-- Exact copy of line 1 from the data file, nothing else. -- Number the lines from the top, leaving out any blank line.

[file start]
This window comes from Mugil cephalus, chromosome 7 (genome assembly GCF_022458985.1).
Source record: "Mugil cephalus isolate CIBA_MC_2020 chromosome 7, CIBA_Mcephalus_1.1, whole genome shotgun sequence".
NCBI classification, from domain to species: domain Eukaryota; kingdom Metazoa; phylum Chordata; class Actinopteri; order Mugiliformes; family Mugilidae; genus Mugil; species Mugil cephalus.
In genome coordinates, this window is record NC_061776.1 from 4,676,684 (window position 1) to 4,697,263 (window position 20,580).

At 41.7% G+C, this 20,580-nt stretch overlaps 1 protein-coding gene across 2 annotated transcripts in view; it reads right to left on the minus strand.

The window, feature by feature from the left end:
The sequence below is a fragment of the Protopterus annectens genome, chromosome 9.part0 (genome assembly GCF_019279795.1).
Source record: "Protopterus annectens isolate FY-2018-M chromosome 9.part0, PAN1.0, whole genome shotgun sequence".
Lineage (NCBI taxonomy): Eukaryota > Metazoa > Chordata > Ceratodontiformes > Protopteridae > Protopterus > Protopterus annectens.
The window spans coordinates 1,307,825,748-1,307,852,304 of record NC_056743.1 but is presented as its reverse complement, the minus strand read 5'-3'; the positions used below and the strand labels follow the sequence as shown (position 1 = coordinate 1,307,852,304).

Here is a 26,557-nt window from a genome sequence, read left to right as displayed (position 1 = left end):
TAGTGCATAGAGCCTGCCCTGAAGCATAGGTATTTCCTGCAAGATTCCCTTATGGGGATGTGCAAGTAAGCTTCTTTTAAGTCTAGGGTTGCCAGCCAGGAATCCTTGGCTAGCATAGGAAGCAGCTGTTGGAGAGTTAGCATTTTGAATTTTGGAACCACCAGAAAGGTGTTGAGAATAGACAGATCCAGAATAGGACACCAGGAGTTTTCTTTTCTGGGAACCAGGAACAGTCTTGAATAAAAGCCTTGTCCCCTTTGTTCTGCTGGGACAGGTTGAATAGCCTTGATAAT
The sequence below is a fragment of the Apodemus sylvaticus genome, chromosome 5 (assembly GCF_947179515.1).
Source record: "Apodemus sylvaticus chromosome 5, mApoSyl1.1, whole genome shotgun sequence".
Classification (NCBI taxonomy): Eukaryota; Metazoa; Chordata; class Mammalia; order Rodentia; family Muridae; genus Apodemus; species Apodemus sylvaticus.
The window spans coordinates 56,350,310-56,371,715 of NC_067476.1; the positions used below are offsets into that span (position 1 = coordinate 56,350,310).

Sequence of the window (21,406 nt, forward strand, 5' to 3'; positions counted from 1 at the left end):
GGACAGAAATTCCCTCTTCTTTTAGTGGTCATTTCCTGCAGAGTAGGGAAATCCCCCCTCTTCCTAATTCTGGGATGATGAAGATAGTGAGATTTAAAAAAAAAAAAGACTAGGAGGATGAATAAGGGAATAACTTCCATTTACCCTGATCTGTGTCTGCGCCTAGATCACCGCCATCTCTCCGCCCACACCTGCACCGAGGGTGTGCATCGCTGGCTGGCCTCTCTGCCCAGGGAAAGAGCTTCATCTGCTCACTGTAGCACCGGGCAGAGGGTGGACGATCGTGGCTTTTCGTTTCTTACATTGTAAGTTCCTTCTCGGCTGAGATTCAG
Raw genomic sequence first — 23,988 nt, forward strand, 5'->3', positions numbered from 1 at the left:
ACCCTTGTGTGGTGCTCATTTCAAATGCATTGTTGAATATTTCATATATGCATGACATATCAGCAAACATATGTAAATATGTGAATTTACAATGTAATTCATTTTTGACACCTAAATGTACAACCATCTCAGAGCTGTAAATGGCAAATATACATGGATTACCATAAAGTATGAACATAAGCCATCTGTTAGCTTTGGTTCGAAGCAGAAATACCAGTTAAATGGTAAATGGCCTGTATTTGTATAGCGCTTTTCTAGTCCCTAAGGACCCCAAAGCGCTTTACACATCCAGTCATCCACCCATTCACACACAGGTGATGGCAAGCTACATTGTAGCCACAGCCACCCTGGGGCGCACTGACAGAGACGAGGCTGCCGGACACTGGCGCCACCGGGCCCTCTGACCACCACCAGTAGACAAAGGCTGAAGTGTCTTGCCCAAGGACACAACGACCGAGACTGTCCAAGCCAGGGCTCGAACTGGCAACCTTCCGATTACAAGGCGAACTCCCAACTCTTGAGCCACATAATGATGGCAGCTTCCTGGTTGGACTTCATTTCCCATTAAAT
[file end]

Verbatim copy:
This window comes from Mugil cephalus, chromosome 7 (genome assembly GCF_022458985.1).